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Phoenix, AZ – In a powerful editorial published today, The Arizona Republic turns a critical eye to the Trump Administration’s policy of mass deportation, where even individuals who have lived here for decades, working hard and raising American families, are suddenly being banished from living in the United States.
The piece highlights the pending deportation of Antonio Velasquez, a distinguished pastor, father, and neighbor with three American children, as yet another example of how the Trump Administration’s immigration decisions are an affront to our American values.
Find key excerpts below, and the editorial in its entirety here.
“Snapshot: America 2017.
A father of three is in custody, due to be separated from his wife and three children.
This is what America has become.
His only “crime?” Being in the country illegally.
This is how we do things now
Over the span of nearly three decades, Antonio Velasquez has distinguished himself as a model neighbor and a community leader. He was not a priority for deportation. But he is due to be shipped back to a country where his life may be in danger.
This is how we do things now.
His wife and U.S.-born children will be left to cope and wonder whatever happened to America the compassionate.
This is the new United States of America.
The Trump administration sets the tone, and its blunt instrument is deportation.
In this new America, immigration enforcement is a plate on which to serve up raw meat to a political base that delights in scapegoating illegal immigration.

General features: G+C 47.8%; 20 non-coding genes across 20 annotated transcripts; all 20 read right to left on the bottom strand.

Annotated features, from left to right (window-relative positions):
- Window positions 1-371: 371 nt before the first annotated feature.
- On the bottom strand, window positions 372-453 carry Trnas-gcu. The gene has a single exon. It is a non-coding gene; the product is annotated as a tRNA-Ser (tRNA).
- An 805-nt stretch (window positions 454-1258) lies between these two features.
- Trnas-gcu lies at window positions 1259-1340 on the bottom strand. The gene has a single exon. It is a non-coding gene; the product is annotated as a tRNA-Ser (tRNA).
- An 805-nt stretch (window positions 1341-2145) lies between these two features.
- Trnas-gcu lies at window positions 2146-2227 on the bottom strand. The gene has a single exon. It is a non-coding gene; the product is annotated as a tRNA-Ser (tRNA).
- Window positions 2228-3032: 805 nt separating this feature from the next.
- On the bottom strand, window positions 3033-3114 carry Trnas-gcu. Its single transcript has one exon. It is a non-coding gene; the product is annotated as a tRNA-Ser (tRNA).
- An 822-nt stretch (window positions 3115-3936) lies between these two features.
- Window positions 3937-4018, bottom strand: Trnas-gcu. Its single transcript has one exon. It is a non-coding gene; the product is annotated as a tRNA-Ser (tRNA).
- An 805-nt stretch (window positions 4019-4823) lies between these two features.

Migrants get the blame for unwelcome demographic, social and economic changes that have turned the middle class into an endangered species.
Our government defines us as “tough” by leaving three children fatherless.
Our nation defines itself by using its might and power to rip apart a family.
Apparently we are OK with that. There is no uproar. No marches. No outcry from the masses.
We acquiesce to this brave, new national order.
The trauma of three American-born children are no match for the zeal to inflict pain on the immigrant community.
Make no mistake: Inflicting pain is the goal. This is about symbolism.
Velasquez’s ministry has made him a beloved leader of the Valley’s Guatemalan community. He’s a leader in his community, advocating for Guatemalan immigrants.
He runs youth soccer leagues to help build resilience in Central American and Latino teens so they are less likely to be seduced by drugs and gangs.
He has served as a role model. A spouse. A father. Pastor. Friend to his community. A de facto citizen of a country where he built a life and made decades of contributions.
But in today’s America those things don’t count because Velasquez is also undocumented.
That one fact defines him.
We have reduced our national identity to fit in a tiny, airless box where justice can only suffocate.
That’s America, 2017.
Unless Americans refuse to accept that narrow definition of who we are.